This morning Microsoft made the move that many content creators had been hoping they would do for some time. Microsoft announced that H.264 and AAC support will be available in a future version of Silverlight. While H.264 support won’t come till sometime next year, later in the week at IBC, Microsoft will demonstrate a technical preview of H.264 and Silverlight in action.
In my conversation with Microsoft yesterday and in the Q&A that Microsoft released this morning with Scott Guthrie, corporate VP of the Developer Division at Microsoft, additional details have come to light. When asked if this means that Silverlight is moving away from Windows Media Scott says, "Not at all. This is about offering our customers more choice." That hits the nail on the head. Give customers what they want. Customers have been asking Microsoft to adopt H.264 and give them more options.
The Q&A also covers some details regarding Microsoft’s recent investment in Move Networks and announces a bunch of new major broadcasters in Europe who will be using Silverlight. Microsoft also says that Silverlight 2 is scheduled for final release this fall and takes a jab at Adobe over viewing data for the Olympics content saying, "On the Silverlight-enhanced NBC Olympics site, the average viewing time was over 27 minutes, as opposed to an average of just three minutes on some Flash-powered sites broadcasting Olympics coverage elsewhere. We think this indicates Silverlight provides a more compelling, engaging and rich media experience for viewers." I don’t know where the three-minute data comes from, but clearly Microsoft is saying that better quality equals a longer viewing experience.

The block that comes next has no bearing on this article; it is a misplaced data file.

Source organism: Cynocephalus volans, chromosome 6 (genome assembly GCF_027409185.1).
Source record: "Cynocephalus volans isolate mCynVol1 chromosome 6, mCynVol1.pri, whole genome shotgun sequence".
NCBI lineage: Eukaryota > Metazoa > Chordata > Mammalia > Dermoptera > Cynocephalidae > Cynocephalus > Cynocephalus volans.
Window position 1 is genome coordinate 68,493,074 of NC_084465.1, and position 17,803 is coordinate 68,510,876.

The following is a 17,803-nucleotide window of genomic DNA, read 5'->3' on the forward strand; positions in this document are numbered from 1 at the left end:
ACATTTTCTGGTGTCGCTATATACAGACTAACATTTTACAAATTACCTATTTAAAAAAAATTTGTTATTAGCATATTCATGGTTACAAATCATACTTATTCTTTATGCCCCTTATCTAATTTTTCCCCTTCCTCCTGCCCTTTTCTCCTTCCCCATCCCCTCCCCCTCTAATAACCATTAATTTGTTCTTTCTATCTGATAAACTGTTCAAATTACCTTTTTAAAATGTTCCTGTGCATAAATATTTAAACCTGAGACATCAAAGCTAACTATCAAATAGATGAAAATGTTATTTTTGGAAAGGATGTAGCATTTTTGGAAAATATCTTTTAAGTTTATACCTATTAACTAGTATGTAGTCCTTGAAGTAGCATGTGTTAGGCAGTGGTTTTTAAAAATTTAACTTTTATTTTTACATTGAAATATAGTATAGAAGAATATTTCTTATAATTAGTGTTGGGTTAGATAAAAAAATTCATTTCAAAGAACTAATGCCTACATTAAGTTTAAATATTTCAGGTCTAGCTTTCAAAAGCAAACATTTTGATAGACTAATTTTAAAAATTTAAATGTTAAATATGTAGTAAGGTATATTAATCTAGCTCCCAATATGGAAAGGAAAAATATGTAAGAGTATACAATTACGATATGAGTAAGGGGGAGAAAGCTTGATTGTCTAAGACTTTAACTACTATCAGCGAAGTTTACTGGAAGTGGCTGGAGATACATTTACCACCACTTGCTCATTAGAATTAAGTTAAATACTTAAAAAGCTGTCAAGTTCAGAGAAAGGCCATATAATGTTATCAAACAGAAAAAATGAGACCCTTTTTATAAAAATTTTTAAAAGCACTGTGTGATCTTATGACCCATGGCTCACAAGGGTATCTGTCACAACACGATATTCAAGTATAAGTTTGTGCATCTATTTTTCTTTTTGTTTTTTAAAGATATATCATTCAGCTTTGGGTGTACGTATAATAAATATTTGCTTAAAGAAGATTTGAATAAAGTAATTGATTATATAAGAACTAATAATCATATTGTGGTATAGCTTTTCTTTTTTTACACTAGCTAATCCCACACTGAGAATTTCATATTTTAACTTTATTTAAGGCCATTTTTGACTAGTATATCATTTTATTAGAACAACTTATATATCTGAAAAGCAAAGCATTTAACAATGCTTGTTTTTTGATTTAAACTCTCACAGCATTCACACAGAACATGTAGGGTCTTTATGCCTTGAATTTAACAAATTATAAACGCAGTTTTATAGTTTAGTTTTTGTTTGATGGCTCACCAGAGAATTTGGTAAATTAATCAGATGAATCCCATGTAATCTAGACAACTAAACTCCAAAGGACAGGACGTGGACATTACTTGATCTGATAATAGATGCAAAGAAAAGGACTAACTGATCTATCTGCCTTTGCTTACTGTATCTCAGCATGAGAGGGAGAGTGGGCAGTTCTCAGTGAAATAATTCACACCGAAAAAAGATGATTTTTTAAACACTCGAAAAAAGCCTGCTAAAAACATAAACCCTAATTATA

One the H.264 front, while the announcement will be a surprise to many, it should be noted that Microsoft has been an active participant in the standardization of H.264/MPEG AVC for many years. Microsoft’s Gary Sullivan was the chairman of the Joint Video Team (JVT), which developed the H.264 standard, and he recently accepted an Emmy Award on behalf of the JVT.
For many of us in the industry, we knew it was only a matter of time before Microsoft adopted H.264, the sooner, the better. Now, it’s going to get really interesting. If the industry can rally around making H.264 a standard, even if it is just for video on-demand to start, this would benefit all content owners in the long run. More details about H.264 and Silverlight will be talked about in two weeks at the Streaming Media West show and Microsoft will be in attendance on the exhibit floor. Sign up now and get a free pass to get in hear more about this from Microsoft.